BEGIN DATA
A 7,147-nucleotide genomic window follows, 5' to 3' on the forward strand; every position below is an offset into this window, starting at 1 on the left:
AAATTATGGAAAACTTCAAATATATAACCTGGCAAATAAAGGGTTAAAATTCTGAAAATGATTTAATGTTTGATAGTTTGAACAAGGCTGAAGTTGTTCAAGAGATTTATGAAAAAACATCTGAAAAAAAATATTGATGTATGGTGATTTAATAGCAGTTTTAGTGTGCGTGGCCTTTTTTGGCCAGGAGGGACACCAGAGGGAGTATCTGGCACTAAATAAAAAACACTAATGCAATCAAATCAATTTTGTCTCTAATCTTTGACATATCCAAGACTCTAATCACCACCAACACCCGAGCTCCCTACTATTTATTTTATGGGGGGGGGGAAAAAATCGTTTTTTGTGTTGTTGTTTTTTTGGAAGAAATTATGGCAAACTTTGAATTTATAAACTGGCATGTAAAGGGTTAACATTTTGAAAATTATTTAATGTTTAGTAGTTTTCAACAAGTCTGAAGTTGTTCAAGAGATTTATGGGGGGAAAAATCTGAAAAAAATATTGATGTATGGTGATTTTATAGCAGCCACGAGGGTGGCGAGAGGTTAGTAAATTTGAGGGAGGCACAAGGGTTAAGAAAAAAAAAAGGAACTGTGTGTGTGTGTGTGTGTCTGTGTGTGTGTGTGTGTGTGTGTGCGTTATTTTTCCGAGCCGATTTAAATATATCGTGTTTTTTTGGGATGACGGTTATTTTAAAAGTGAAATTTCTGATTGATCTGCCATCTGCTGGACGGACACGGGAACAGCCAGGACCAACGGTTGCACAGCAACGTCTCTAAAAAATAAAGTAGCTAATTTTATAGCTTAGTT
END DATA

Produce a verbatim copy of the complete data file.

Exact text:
A 7,147-nucleotide genomic window follows, 5' to 3' on the forward strand; every position below is an offset into this window, starting at 1 on the left:
AAATTATGGAAAACTTCAAATATATAACCTGGCAAATAAAGGGTTAAAATTCTGAAAATGATTTAATGTTTGATAGTTTGAACAAGGCTGAAGTTGTTCAAGAGATTTATGAAAAAACATCTGAAAAAAAATATTGATGTATGGTGATTTAATAGCAGTTTTAGTGTGCGTGGCCTTTTTTGGCCAGGAGGGACACCAGAGGGAGTATCTGGCACTAAATAAAAAACACTAATGCAATCAAATCAATTTTGTCTCTAATCTTTGACATATCCAAGACTCTAATCACCACCAACACCCGAGCTCCCTACTATTTATTTTATGGGGGGGGGGAAAAAATCGTTTTTTGTGTTGTTGTTTTTTTGGAAGAAATTATGGCAAACTTTGAATTTATAAACTGGCATGTAAAGGGTTAACATTTTGAAAATTATTTAATGTTTAGTAGTTTTCAACAAGTCTGAAGTTGTTCAAGAGATTTATGGGGGGAAAAATCTGAAAAAAATATTGATGTATGGTGATTTTATAGCAGCCACGAGGGTGGCGAGAGGTTAGTAAATTTGAGGGAGGCACAAGGGTTAAGAAAAAAAAAAGGAACTGTGTGTGTGTGTGTGTGTCTGTGTGTGTGTGTGTGTGTGTGTGCGTTATTTTTCCGAGCCGATTTAAATATATCGTGTTTTTTTGGGATGACGGTTATTTTAAAAGTGAAATTTCTGATTGATCTGCCATCTGCTGGACGGACACGGGAACAGCCAGGACCAACGGTTGCACAGCAACGTCTCTAAAAAATAAAGTAGCTAATTTTATAGCTTAGTT